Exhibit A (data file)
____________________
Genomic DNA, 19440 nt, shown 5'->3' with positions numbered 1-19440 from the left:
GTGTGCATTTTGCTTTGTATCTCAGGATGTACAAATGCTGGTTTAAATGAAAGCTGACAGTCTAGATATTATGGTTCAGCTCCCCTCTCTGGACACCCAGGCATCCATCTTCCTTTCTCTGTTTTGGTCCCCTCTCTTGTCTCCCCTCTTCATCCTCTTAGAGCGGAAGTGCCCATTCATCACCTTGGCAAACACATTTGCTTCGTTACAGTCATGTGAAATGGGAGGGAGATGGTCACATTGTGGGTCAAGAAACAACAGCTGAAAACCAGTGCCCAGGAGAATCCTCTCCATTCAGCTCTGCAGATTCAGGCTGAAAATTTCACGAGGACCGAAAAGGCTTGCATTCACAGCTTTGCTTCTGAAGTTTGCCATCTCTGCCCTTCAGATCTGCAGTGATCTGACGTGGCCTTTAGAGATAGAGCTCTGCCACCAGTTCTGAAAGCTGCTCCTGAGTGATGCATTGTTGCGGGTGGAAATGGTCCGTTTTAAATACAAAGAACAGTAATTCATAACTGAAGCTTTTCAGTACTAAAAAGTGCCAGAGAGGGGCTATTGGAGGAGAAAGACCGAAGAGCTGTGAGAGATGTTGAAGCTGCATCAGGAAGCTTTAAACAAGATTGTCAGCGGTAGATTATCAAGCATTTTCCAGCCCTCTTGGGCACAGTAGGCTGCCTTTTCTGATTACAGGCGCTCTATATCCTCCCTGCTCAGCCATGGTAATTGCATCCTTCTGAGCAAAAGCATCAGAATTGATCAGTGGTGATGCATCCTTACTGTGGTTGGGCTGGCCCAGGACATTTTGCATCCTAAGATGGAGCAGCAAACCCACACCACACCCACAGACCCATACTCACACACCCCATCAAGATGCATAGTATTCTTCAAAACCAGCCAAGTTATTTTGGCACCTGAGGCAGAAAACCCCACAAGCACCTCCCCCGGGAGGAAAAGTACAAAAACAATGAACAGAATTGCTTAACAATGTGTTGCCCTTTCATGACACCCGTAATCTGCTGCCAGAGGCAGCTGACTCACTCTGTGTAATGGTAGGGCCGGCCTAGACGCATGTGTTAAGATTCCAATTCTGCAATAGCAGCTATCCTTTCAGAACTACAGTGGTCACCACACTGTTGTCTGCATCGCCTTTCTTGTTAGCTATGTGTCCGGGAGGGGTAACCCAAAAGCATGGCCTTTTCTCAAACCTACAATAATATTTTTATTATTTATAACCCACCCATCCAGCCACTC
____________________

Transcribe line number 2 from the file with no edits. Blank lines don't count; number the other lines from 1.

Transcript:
GTGTGCATTTTGCTTTGTATCTCAGGATGTACAAATGCTGGTTTAAATGAAAGCTGACAGTCTAGATATTATGGTTCAGCTCCCCTCTCTGGACACCCAGGCATCCATCTTCCTTTCTCTGTTTTGGTCCCCTCTCTTGTCTCCCCTCTTCATCCTCTTAGAGCGGAAGTGCCCATTCATCACCTTGGCAAACACATTTGCTTCGTTACAGTCATGTGAAATGGGAGGGAGATGGTCACATTGTGGGTCAAGAAACAACAGCTGAAAACCAGTGCCCAGGAGAATCCTCTCCATTCAGCTCTGCAGATTCAGGCTGAAAATTTCACGAGGACCGAAAAGGCTTGCATTCACAGCTTTGCTTCTGAAGTTTGCCATCTCTGCCCTTCAGATCTGCAGTGATCTGACGTGGCCTTTAGAGATAGAGCTCTGCCACCAGTTCTGAAAGCTGCTCCTGAGTGATGCATTGTTGCGGGTGGAAATGGTCCGTTTTAAATACAAAGAACAGTAATTCATAACTGAAGCTTTTCAGTACTAAAAAGTGCCAGAGAGGGGCTATTGGAGGAGAAAGACCGAAGAGCTGTGAGAGATGTTGAAGCTGCATCAGGAAGCTTTAAACAAGATTGTCAGCGGTAGATTATCAAGCATTTTCCAGCCCTCTTGGGCACAGTAGGCTGCCTTTTCTGATTACAGGCGCTCTATATCCTCCCTGCTCAGCCATGGTAATTGCATCCTTCTGAGCAAAAGCATCAGAATTGATCAGTGGTGATGCATCCTTACTGTGGTTGGGCTGGCCCAGGACATTTTGCATCCTAAGATGGAGCAGCAAACCCACACCACACCCACAGACCCATACTCACACACCCCATCAAGATGCATAGTATTCTTCAAAACCAGCCAAGTTATTTTGGCACCTGAGGCAGAAAACCCCACAAGCACCTCCCCCGGGAGGAAAAGTACAAAAACAATGAACAGAATTGCTTAACAATGTGTTGCCCTTTCATGACACCCGTAATCTGCTGCCAGAGGCAGCTGACTCACTCTGTGTAATGGTAGGGCCGGCCTAGACGCATGTGTTAAGATTCCAATTCTGCAATAGCAGCTATCCTTTCAGAACTACAGTGGTCACCACACTGTTGTCTGCATCGCCTTTCTTGTTAGCTATGTGTCCGGGAGGGGTAACCCAAAAGCATGGCCTTTTCTCAAACCTACAATAATATTTTTATTATTTATAACCCACCCATCCAGCCACTC